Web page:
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Outlook for shale gas and tight oil development in the U.S. For Washington Association of Money Managers April 18, 2013 | Washington, DC By Adam Sieminski, Administrator. U.S. Shale Gas. An average well in shale gas and other continuous resource plays has steep decline curves.

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Outlook for shale gas and tight oil development in the U.S.


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    1. Outlook for shale gas and tight oil development in the U.S. For Washington Association of Money Managers April 18, 2013 | Washington, DC By Adam Sieminski, Administrator

    2. U.S. Shale Gas Adam Sieminski , WAMM, April18, 2013

    3. An average well in shale gas and other continuous resource plays has steep decline curves million cubic feet per year Source: EIA, Annual Energy Outlook 2012 1 Adam Sieminski , WAMM, April 18, 2013

    4. Oil production by monthly vintage of wells in the Williston Basin – production grows with continued drilling million barrels per day Source: DrillingInfo history through December 2012, EIA Short-Term Energy Outlook, April 2013 forecast Adam Sieminski , WAMM, April 18, 2013

    5. Domestic production of shale gas has grown dramatically over the past few years shale gas production (dry) billion cubic feet per day Sources: LCI Energy Insight gross withdrawal estimates as of March 2013 and converted to dry production estimates with EIA-calculated average gross-to-dry shrinkage factors by state and/or shale play. Adam Sieminski , WAMM, April 18, 2013

    6. Shale gas leads growth in total gas production through 2040 to reach half of U.S. output U.S. dry natural gas production trillion cubic feet Source: EIA, Annual Energy Outlook 2013 History Projections 2011 Shale gas Tight gas Non-associated offshore Alaska Coalbed methane Associated with oil Non-associated onshore Adam Sieminski , WAMM, April 18, 2013

    7. Natural gas consumption is quite dispersed with electric power, industrial, and transportation use driving future demand growth U.S. dry gas consumption trillion cubic feet Source: EIA, Annual Energy Outlook 2013 History Projections *Includes combined heat-and-power and lease and plant fuel. **Includes pipeline fuel. Electric power 32% 31% Industrial 33% 33% 2% Gas to liquids 6% 3% Transportation 13% 12% Commercial 19% 14% Residential Adam Sieminski , WAMM, April 18, 2013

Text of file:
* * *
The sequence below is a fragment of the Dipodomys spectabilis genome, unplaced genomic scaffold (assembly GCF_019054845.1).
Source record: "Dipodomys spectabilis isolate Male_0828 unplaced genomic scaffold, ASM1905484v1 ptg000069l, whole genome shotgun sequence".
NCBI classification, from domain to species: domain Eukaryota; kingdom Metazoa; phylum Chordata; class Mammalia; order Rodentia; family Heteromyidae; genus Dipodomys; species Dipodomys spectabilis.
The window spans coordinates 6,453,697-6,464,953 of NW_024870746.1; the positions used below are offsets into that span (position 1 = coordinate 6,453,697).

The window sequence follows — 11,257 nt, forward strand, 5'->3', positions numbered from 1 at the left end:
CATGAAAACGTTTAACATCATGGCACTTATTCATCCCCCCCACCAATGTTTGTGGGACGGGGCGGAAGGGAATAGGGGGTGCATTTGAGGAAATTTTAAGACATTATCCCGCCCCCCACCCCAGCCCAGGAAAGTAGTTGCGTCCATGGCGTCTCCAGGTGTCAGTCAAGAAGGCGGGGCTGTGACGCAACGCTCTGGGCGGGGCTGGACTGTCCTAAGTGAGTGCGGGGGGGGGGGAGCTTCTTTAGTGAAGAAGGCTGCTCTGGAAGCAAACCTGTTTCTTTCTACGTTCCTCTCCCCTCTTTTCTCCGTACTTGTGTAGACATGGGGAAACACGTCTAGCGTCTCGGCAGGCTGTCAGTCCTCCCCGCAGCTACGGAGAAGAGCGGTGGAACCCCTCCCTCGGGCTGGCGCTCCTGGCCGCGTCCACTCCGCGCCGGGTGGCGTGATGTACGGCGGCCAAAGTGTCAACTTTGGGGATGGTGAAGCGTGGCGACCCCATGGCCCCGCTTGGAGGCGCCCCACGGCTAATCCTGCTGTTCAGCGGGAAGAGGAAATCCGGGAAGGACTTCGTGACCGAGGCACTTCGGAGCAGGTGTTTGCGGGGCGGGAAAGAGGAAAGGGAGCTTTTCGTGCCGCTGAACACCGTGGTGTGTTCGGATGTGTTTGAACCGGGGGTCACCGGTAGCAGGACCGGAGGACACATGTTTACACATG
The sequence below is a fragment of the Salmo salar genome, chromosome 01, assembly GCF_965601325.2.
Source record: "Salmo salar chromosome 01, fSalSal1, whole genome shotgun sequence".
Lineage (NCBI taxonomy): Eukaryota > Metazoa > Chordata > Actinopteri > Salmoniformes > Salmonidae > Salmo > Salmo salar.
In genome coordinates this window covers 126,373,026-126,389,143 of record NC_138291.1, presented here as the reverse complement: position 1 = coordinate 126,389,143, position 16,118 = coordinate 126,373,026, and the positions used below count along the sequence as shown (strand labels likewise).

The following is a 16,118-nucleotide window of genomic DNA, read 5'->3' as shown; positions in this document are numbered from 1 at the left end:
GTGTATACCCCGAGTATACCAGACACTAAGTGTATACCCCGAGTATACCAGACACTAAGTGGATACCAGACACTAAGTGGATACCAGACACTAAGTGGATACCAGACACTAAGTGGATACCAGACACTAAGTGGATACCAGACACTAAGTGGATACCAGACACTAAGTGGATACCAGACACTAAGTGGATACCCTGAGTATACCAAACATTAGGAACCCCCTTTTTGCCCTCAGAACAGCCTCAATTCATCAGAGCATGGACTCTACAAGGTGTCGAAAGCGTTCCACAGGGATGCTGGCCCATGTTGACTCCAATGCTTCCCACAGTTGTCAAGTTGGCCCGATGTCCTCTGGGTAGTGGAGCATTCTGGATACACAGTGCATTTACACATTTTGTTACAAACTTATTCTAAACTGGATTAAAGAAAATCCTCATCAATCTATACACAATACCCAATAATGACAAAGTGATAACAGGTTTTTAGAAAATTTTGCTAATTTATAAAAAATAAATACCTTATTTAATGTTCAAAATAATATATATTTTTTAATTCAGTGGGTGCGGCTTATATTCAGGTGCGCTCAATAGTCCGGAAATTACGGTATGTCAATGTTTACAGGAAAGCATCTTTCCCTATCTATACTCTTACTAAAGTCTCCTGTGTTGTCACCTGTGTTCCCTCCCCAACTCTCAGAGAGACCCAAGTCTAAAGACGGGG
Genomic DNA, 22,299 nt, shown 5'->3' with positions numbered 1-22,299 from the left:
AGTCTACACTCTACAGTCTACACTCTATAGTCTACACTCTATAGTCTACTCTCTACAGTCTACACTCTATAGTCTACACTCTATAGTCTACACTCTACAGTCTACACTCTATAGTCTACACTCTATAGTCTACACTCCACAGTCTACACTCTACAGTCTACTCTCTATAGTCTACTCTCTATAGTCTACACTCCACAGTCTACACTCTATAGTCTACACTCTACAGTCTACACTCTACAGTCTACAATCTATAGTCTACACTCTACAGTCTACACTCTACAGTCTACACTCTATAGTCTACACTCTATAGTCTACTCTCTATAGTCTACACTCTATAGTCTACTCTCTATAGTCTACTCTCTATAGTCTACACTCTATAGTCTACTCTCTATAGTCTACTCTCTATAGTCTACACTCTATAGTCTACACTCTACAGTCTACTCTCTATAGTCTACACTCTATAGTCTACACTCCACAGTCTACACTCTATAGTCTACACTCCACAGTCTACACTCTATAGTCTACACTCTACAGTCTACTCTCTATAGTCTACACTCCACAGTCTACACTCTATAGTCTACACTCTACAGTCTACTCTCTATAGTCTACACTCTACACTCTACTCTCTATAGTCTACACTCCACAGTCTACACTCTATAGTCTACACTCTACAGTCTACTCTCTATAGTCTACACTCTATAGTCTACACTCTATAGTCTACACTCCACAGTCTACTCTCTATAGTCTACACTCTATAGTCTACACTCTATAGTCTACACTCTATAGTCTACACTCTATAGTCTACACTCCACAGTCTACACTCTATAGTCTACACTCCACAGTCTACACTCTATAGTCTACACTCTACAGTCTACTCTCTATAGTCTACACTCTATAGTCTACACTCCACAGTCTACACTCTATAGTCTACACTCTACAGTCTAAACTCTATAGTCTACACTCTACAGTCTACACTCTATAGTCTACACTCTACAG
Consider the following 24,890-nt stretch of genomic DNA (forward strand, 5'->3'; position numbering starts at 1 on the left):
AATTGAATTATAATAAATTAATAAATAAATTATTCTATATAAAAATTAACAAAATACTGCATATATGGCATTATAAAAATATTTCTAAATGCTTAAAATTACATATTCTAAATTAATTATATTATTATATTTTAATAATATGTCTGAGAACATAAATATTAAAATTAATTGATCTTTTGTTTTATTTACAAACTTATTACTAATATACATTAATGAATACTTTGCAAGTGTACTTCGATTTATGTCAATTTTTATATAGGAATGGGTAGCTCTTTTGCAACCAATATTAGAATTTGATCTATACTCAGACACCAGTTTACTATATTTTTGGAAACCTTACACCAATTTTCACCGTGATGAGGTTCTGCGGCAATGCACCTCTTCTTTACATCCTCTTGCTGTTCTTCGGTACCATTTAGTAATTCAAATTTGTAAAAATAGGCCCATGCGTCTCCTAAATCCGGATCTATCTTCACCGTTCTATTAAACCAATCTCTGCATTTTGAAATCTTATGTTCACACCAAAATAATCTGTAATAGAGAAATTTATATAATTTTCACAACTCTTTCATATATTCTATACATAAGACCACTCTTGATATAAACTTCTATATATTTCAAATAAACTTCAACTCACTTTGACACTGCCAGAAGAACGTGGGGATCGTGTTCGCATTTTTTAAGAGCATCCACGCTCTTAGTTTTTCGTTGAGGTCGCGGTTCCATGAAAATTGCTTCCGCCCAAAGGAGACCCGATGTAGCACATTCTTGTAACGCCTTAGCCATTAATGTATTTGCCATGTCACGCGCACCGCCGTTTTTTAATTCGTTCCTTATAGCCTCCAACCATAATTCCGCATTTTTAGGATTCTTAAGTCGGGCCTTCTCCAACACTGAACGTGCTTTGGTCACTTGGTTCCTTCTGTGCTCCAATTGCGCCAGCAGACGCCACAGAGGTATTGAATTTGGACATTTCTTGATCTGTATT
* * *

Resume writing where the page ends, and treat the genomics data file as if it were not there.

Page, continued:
8. Growth of natural gas in transportation, excluding pipeline use, led by heavy duty trucks (LNG) and gas to liquids (diesel)… marine and rail to come? U.S. natural gas consumption quadrillion Btu Note: Gas to liquids includes heat, power, and losses. Source: EIA, Annual Energy Outlook 2013 History Projections 2011 26% Gas to liquids 23% 25% Freight trucks 67% 52% Buses 95% 5% Light-duty vehicles 2% Adam Sieminski , WAMM, April 18, 2013

    9. U.S. natural gas imports and exports High resource case Reference case Exports to Mexico Exports to Canada Lower 48 states LNG exports Alaska LNG exports Imports from Canada LNG imports Source: EIA, Annual Energy Outlook 2013 trillion cubic feet Adam Sieminski , WAMM, April 18, 2013

    10. Domestic natural gas production grows faster than consumption and the U.S. becomes a net exporter of natural gas around 2020 U.S. dry gas trillion cubic feet Source: EIA, Annual Energy Outlook 2013 2011 History Projections Consumption Domestic supply Net imports Adam Sieminski , WAMM, April 18, 2013

    11. U.S. Tight Oil Adam Sieminski , WAMM, April 18, 2013

    12. Domestic production of tight oil has grown dramatically over the past few years tight oil production for select plays million barrels per day Source: Drilling Info (formerly HPDI), Texas RRC, North Dakota department of mineral resources, and EIA, through December 2012 Adam Sieminski , WAMM, April 18, 2013

    13. U.S. tight oil production leads growth in domestic production Reference case High resource case History Projections History Projections 2011 2011 STEO April 2013 U.S. crude oil projection Tight oil Tight oil Other lower 48 states onshore Other lower 48 states onshore Lower 48 states offshore Lower 48 states offshore Alaska Alaska million barrels per day Source: EIA, Annual Energy Outlook 2013 and Short-Term Energy Outlook, April 2013 Adam Sieminski , WAMM, April 18, 2013